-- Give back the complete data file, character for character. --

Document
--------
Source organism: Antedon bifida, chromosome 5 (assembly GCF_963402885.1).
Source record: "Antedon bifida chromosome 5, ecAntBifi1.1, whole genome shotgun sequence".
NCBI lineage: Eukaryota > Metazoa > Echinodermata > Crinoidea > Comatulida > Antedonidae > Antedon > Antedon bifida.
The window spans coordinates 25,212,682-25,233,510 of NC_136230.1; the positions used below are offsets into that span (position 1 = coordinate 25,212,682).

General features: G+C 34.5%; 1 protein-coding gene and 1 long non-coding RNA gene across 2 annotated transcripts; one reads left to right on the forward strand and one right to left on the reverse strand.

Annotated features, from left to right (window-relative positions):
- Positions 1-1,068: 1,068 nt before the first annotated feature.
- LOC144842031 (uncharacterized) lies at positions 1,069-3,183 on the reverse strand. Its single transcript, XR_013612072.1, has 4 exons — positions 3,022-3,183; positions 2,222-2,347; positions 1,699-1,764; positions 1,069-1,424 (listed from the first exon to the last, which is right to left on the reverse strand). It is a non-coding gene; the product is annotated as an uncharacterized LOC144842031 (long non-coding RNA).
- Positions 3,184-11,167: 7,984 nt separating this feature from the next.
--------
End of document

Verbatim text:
Source organism: Antedon bifida, chromosome 5 (assembly GCF_963402885.1).
Source record: "Antedon bifida chromosome 5, ecAntBifi1.1, whole genome shotgun sequence".
NCBI lineage: Eukaryota > Metazoa > Echinodermata > Crinoidea > Comatulida > Antedonidae > Antedon > Antedon bifida.
The window spans coordinates 25,212,682-25,233,510 of NC_136230.1; the positions used below are offsets into that span (position 1 = coordinate 25,212,682).

General features: G+C 34.5%; 1 protein-coding gene and 1 long non-coding RNA gene across 2 annotated transcripts; one reads left to right on the forward strand and one right to left on the reverse strand.

Annotated features, from left to right (window-relative positions):
- Positions 1-1,068: 1,068 nt before the first annotated feature.
- LOC144842031 (uncharacterized) lies at positions 1,069-3,183 on the reverse strand. Its single transcript, XR_013612072.1, has 4 exons — positions 3,022-3,183; positions 2,222-2,347; positions 1,699-1,764; positions 1,069-1,424 (listed from the first exon to the last, which is right to left on the reverse strand). It is a non-coding gene; the product is annotated as an uncharacterized LOC144842031 (long non-coding RNA).
- Positions 3,184-11,167: 7,984 nt separating this feature from the next.